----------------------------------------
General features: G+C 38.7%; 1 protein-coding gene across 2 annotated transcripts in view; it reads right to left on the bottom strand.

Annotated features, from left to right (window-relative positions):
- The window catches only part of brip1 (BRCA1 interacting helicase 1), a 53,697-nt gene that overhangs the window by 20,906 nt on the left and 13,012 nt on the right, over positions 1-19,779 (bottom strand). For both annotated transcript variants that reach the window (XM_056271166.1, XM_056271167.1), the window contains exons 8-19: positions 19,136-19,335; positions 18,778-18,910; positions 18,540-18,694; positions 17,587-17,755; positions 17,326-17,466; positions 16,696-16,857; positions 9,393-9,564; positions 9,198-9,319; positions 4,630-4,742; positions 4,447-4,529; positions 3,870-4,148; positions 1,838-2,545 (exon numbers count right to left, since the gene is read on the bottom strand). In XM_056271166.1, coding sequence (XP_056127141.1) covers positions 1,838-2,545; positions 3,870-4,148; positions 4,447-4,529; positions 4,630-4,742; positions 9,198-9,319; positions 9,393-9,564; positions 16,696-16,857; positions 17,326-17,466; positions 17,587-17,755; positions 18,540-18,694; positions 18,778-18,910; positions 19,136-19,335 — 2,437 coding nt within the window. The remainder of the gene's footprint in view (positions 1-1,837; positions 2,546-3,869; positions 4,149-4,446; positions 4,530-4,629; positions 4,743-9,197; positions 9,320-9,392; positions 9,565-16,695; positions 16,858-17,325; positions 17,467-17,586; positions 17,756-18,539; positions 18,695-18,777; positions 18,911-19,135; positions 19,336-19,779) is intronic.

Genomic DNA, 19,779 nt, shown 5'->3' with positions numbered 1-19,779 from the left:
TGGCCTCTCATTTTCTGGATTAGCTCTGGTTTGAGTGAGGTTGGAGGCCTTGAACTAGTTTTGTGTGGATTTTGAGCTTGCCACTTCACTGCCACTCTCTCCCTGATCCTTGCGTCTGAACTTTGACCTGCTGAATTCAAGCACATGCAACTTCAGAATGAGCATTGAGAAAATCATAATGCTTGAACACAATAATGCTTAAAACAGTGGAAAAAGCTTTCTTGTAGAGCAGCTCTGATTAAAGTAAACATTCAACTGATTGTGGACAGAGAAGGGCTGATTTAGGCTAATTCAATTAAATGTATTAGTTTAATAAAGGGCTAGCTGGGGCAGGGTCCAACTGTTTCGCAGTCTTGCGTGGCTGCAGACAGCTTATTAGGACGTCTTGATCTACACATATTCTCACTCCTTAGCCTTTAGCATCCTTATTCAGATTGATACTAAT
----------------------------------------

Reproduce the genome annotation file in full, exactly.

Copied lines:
General features: G+C 38.7%; 1 protein-coding gene across 2 annotated transcripts in view; it reads right to left on the bottom strand.

Annotated features, from left to right (window-relative positions):
- The window catches only part of brip1 (BRCA1 interacting helicase 1), a 53,697-nt gene that overhangs the window by 20,906 nt on the left and 13,012 nt on the right, over positions 1-19,779 (bottom strand). For both annotated transcript variants that reach the window (XM_056271166.1, XM_056271167.1), the window contains exons 8-19: positions 19,136-19,335; positions 18,778-18,910; positions 18,540-18,694; positions 17,587-17,755; positions 17,326-17,466; positions 16,696-16,857; positions 9,393-9,564; positions 9,198-9,319; positions 4,630-4,742; positions 4,447-4,529; positions 3,870-4,148; positions 1,838-2,545 (exon numbers count right to left, since the gene is read on the bottom strand). In XM_056271166.1, coding sequence (XP_056127141.1) covers positions 1,838-2,545; positions 3,870-4,148; positions 4,447-4,529; positions 4,630-4,742; positions 9,198-9,319; positions 9,393-9,564; positions 16,696-16,857; positions 17,326-17,466; positions 17,587-17,755; positions 18,540-18,694; positions 18,778-18,910; positions 19,136-19,335 — 2,437 coding nt within the window. The remainder of the gene's footprint in view (positions 1-1,837; positions 2,546-3,869; positions 4,149-4,446; positions 4,530-4,629; positions 4,743-9,197; positions 9,320-9,392; positions 9,565-16,695; positions 16,858-17,325; positions 17,467-17,586; positions 17,756-18,539; positions 18,695-18,777; positions 18,911-19,135; positions 19,336-19,779) is intronic.

Genomic DNA, 19,779 nt, shown 5'->3' with positions numbered 1-19,779 from the left:
TGGCCTCTCATTTTCTGGATTAGCTCTGGTTTGAGTGAGGTTGGAGGCCTTGAACTAGTTTTGTGTGGATTTTGAGCTTGCCACTTCACTGCCACTCTCTCCCTGATCCTTGCGTCTGAACTTTGACCTGCTGAATTCAAGCACATGCAACTTCAGAATGAGCATTGAGAAAATCATAATGCTTGAACACAATAATGCTTAAAACAGTGGAAAAAGCTTTCTTGTAGAGCAGCTCTGATTAAAGTAAACATTCAACTGATTGTGGACAGAGAAGGGCTGATTTAGGCTAATTCAATTAAATGTATTAGTTTAATAAAGGGCTAGCTGGGGCAGGGTCCAACTGTTTCGCAGTCTTGCGTGGCTGCAGACAGCTTATTAGGACGTCTTGATCTACACATATTCTCACTCCTTAGCCTTTAGCATCCTTATTCAGATTGATACTAAT